Steese Highway

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Highway Points

Orig­i­nal­ly the Fox Road­house, this old-style build­ing has been ren­o­vat­ed to house a brew­ery and brew pub. Ten miles from Fair­banks, the brew­ery has at least a dozen house-made beers on tap, and a huge selec­tion of bot­tled brews, many of which can’t be found any­where else in town. There’s a large, open beer gar­den out back, ide­al for sum­mer nights. And the food’s great. 

The White Moun­tain Nation­al Recre­ation Area has over 200 miles of win­ter trails that are shared by dog mush­ers, ski­iers, ski­jor­ers, and snow machin­ers and sev­er­al cab­ins have been built along the White Moun­tain win­ter trails to pro­vide vis­i­tors with safe­ty and com­fort dur­ing their adventures.

This sta­tion is one of two in the U.S. respon­si­ble for track­ing and com­mand­ing the nation’s envi­ron­men­tal and weath­er satel­lites. Sev­er­al large anten­nae are used to down­link envi­ron­men­tal data, which pro­vides the nation with infor­ma­tion for its weath­er fore­casts, search & res­cue capa­bil­i­ties and ozone mon­i­tor­ing. UPDATE: This NOAA site will no longer pro­vide GOES-East imagery. 

This mon­u­ment is ded­i­cat­ed to Felix Pedro, a very patient Ital­ian prospec­tor who dis­cov­ered gold here in July 1902. The gold rush that fol­lowed result­ed in the found­ing of Fair­banks, Alaska’s sec­ond largest City.

Difficulty: Moderate

This is a 16 mile trail that is pop­u­lar with both hik­ers and 4‑wheelers. The trail cross­es through spruce-forest­ed val­leys, alpine tun­dra, and cold moun­tain streams. 

Cleary Sum­mit, 2,233 ft. This is an excel­lent spot to watch the sum­mer sol­stice (June 21). Dur­ing this peri­od, the mid­night” sun nev­er sets. On a clear day, you can also catch a good view of Tanana Val­ley and Denali (Mt. McKin­ley) to the south and the White Moun­tains to the north.

Look across the val­ley for a view of the aban­doned build­ings from an ear­ly dredg­ing oper­a­tion at Cleary Creek.

This is the site of the his­toric Fair­banks Explo­ration Com­pa­ny gold min­ing camp, estab­lished in 1925. Here you’ll find the old school house, which has been con­vert­ed into a muse­um. This area is on the Nation­al Reg­is­ter of His­toric Places.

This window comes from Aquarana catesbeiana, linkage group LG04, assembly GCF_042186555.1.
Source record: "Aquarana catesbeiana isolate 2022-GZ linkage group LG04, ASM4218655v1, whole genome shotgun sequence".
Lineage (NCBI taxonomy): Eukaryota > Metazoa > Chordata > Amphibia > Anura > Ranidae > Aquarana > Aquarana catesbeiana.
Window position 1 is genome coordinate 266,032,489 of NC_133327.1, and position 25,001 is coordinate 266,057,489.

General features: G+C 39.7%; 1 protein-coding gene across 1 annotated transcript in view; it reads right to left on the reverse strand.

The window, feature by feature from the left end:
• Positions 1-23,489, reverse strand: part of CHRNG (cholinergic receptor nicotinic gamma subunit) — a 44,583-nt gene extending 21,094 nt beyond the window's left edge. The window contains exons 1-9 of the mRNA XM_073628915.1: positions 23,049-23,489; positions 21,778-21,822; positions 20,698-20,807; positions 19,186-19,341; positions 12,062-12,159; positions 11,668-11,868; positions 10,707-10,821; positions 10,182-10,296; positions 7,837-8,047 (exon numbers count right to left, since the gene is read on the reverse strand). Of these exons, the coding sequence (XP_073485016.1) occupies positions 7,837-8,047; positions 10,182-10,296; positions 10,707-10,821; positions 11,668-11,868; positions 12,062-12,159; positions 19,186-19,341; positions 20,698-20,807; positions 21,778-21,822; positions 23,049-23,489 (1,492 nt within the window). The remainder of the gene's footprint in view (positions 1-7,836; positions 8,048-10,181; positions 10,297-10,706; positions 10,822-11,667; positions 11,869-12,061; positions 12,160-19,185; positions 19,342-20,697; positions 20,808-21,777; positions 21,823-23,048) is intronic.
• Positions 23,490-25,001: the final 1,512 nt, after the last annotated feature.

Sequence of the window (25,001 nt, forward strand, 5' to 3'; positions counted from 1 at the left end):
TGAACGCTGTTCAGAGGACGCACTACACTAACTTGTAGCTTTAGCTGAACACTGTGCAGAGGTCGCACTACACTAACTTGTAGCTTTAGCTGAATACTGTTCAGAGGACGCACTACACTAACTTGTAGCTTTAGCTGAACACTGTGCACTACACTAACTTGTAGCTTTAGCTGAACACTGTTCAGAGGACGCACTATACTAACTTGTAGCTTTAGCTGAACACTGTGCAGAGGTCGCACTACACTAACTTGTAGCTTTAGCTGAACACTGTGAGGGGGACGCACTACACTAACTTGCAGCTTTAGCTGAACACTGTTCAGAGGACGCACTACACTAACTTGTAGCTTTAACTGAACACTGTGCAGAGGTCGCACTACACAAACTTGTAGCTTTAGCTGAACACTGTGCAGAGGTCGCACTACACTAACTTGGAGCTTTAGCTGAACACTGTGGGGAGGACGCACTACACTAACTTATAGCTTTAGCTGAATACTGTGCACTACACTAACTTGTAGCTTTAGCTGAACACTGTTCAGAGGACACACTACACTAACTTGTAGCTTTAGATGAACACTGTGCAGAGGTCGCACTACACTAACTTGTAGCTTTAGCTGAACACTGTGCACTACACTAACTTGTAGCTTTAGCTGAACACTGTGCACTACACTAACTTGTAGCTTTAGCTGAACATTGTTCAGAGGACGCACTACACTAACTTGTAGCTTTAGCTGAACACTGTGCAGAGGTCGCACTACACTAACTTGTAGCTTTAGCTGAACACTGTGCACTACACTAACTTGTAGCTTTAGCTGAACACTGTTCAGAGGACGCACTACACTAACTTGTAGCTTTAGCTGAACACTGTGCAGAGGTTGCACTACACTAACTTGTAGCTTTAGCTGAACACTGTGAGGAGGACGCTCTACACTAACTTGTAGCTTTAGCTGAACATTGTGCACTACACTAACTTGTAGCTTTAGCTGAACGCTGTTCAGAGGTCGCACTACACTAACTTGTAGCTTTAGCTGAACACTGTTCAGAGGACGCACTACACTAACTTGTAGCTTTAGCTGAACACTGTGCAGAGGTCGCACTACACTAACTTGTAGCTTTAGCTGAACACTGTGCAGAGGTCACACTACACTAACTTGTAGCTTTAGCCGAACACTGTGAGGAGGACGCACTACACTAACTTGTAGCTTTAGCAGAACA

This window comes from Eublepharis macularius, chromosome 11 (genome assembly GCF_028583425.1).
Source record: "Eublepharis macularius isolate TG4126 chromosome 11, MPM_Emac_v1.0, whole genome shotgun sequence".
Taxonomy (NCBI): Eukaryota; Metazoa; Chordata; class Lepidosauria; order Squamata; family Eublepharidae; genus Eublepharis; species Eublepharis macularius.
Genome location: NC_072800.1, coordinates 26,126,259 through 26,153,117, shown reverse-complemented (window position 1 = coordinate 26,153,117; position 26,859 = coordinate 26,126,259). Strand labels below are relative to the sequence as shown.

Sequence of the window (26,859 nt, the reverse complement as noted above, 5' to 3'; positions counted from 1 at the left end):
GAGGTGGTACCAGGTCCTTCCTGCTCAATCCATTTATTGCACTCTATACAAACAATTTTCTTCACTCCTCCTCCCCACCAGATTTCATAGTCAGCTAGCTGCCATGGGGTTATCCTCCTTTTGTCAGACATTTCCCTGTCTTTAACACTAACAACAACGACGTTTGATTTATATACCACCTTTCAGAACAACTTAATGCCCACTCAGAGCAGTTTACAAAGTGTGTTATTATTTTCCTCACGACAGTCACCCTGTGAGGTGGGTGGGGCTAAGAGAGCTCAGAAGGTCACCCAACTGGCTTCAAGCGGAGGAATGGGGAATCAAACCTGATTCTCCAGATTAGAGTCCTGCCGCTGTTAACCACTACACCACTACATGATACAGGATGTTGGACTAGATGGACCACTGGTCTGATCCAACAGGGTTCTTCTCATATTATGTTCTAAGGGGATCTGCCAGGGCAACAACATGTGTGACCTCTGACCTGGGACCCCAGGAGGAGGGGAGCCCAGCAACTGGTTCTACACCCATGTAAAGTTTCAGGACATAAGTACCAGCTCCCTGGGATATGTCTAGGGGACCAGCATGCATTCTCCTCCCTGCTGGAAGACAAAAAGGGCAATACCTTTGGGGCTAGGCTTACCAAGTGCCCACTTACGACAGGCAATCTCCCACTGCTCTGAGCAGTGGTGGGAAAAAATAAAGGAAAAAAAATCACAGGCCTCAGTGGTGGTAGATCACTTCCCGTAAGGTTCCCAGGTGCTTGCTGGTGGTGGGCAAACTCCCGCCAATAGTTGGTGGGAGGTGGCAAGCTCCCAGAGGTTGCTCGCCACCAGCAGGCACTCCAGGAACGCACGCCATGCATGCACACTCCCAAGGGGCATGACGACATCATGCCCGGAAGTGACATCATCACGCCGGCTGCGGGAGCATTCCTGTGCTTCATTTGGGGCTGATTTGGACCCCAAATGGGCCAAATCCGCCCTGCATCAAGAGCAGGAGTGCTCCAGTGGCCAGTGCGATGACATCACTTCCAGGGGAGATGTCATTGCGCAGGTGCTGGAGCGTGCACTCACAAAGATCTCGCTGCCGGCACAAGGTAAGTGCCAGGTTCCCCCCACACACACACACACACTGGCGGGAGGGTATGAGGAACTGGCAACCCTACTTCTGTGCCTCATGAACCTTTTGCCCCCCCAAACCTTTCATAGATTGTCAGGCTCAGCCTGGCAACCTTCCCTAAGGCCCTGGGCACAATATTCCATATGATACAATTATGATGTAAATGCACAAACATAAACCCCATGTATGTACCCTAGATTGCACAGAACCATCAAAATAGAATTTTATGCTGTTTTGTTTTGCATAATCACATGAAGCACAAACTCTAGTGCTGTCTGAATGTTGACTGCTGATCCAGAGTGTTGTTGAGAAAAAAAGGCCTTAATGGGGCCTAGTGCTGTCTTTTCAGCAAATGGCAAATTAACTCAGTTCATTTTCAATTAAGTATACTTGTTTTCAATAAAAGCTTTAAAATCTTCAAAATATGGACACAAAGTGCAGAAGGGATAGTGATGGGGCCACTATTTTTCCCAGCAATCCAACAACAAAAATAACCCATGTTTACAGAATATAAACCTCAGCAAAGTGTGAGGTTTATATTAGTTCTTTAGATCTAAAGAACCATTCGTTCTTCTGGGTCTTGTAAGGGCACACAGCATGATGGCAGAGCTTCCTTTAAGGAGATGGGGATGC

Look to the left side of the high­way and you’ll see what’s left of Gold Dredge Num­ber 3. This dredge was build in 1927 and even­tu­al­ly pro­duced $10 mil­lion in gold.

The first, pos­si­ble, take out is at mile 39 of the Steese for the upper run and this stretch should be doable in a cou­ple of days.

Look for the giant pipe run­ning through the pic­nic area. This pipe was once part of an 83-mile-long sys­tem of pipes and ditch­es, which trans­port­ed over 3 mil­lion gal­lons of water per hour to pow­er the Fair­banks Explo­ration Com­pa­ny’s gold min­ing operations.

These cab­ins may not be very live­ly dur­ing the sum­mer months, but every Feb­ru­ary they are alive with activ­i­ty. This is one of the check­points for the Yukon Quest Inter­na­tion­al Sled Dog Race, a gru­el­ing 1,000-mile race between Fair­banks, Alas­ka and White­horse, Yukon. At check­points like this one, mush­ers can feed and rest their dogs, restock sup­plies and even get vet­eri­nary care for their team.

Difficulty: Easy Distance: 11 miles

This hike is great for the ear­ly-ris­ing fly fish­er­man. The lake is full of grayling and there are often cari­bou, moose and bears along the trail. The hike fol­lows an old min­ing trail that par­al­lels the Susit­na Riv­er to Snod­grass Lake. There are many active mines along this hike and be sure to keep an eye out for grizzleys. 

Eagle Sum­mit. 3,624 ft. This is the high­est of the three sum­mits on the high­way. Around sum­mer sol­stice this peak basks in 24 hours of sun­light. Take a walk down the quar­ter-mile-long loop trail lead­ing to a view­ing deck.

In the inte­ri­or of Alas­ka, in the sum­mer, the sun hangs low in the sky for long peri­ods of time; and numer­ous small clouds come and go, cre­at­ing a mov­ing dance of light and shadow.

Often a fire will burn to the very high­est tree on a moun­tain, as the sur­round­ing fires did here.

Alas­ka has a fas­ci­nat­ing arche­ol­o­gy. The fos­silized remains of many species of pre-glacial Alaskan mam­mals have been dis­cov­ered here. These fos­sils are on dis­play at the Uni­ver­si­ty of Alas­ka Muse­um in Fair­banks as well as the muse­um in Central.

Built as a cab­in in 1896 by prospec­tor Fritz Miller as a stop over on the sled dog trail between Cir­cle City and Fair­banks. After the Steese High­way was com­plet­ed it func­tioned as a road­house until 1970. It has since burned down, how­ev­er, items from the Miller House can be found at the Muse­um in Central.

Min­ing equip­ment, gold dis­play, arti­facts from the local area, restored and ful­ly out­fit­ted min­er’s cab­in, wild­flower display. 

Cen­tral (pop. 95). This small log cab­in com­mu­ni­ty is the cen­ter of the regions min­ing activ­i­ty and is a pop­u­lar check­point for the Yukon Quest Inter­na­tion­al Sled Dog Race. Stop by the Cen­tral Min­ing Dis­trict Muse­um for infor­ma­tion about this region’s min­ing history.

Get an up-close look at one of the world’s sev­en great engi­neer­ing marvels.

Cir­cle (Pop. 94) Before the Klondike Gold Rush, Cir­cle was the largest gold min­ing town on the Yukon Riv­er. Start­ed in 1893 as a sup­ply point for min­ers at Birch Creek, the town soon grew to be a hub for many dif­fer­ent min­ing oper­a­tions in this area. The town got its name because ear­ly set­tlers thought it was locat­ed on the Arc­tic Cir­cle which is actu­al­ly locat­ed 50 miles north of here.